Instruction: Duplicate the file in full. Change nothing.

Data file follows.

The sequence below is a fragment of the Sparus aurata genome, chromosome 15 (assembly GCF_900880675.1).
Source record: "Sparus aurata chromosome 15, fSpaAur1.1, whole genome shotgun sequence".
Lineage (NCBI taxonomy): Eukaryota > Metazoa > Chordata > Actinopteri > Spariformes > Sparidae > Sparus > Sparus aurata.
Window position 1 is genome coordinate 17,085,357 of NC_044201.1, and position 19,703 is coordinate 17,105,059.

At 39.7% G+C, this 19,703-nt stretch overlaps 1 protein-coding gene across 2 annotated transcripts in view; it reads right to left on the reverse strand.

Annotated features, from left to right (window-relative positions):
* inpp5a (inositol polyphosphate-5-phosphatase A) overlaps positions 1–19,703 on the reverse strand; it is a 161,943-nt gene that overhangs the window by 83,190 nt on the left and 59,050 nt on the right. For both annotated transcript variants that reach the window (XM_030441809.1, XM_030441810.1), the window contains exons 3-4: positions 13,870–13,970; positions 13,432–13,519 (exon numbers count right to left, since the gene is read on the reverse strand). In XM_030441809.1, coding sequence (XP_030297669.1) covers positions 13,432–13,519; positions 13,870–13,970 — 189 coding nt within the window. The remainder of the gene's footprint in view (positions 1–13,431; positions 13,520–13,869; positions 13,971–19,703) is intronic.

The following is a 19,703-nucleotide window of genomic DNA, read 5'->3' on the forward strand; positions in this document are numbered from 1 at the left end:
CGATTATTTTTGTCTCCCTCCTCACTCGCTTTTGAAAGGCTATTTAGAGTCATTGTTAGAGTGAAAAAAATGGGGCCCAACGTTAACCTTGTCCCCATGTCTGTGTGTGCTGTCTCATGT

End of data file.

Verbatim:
The sequence below is a fragment of the Sparus aurata genome, chromosome 15 (assembly GCF_900880675.1).
Source record: "Sparus aurata chromosome 15, fSpaAur1.1, whole genome shotgun sequence".
Lineage (NCBI taxonomy): Eukaryota > Metazoa > Chordata > Actinopteri > Spariformes > Sparidae > Sparus > Sparus aurata.
Window position 1 is genome coordinate 17,085,357 of NC_044201.1, and position 19,703 is coordinate 17,105,059.

At 39.7% G+C, this 19,703-nt stretch overlaps 1 protein-coding gene across 2 annotated transcripts in view; it reads right to left on the reverse strand.

Annotated features, from left to right (window-relative positions):
* inpp5a (inositol polyphosphate-5-phosphatase A) overlaps positions 1–19,703 on the reverse strand; it is a 161,943-nt gene that overhangs the window by 83,190 nt on the left and 59,050 nt on the right. For both annotated transcript variants that reach the window (XM_030441809.1, XM_030441810.1), the window contains exons 3-4: positions 13,870–13,970; positions 13,432–13,519 (exon numbers count right to left, since the gene is read on the reverse strand). In XM_030441809.1, coding sequence (XP_030297669.1) covers positions 13,432–13,519; positions 13,870–13,970 — 189 coding nt within the window. The remainder of the gene's footprint in view (positions 1–13,431; positions 13,520–13,869; positions 13,971–19,703) is intronic.

The following is a 19,703-nucleotide window of genomic DNA, read 5'->3' on the forward strand; positions in this document are numbered from 1 at the left end:
CGATTATTTTTGTCTCCCTCCTCACTCGCTTTTGAAAGGCTATTTAGAGTCATTGTTAGAGTGAAAAAAATGGGGCCCAACGTTAACCTTGTCCCCATGTCTGTGTGTGCTGTCTCATGT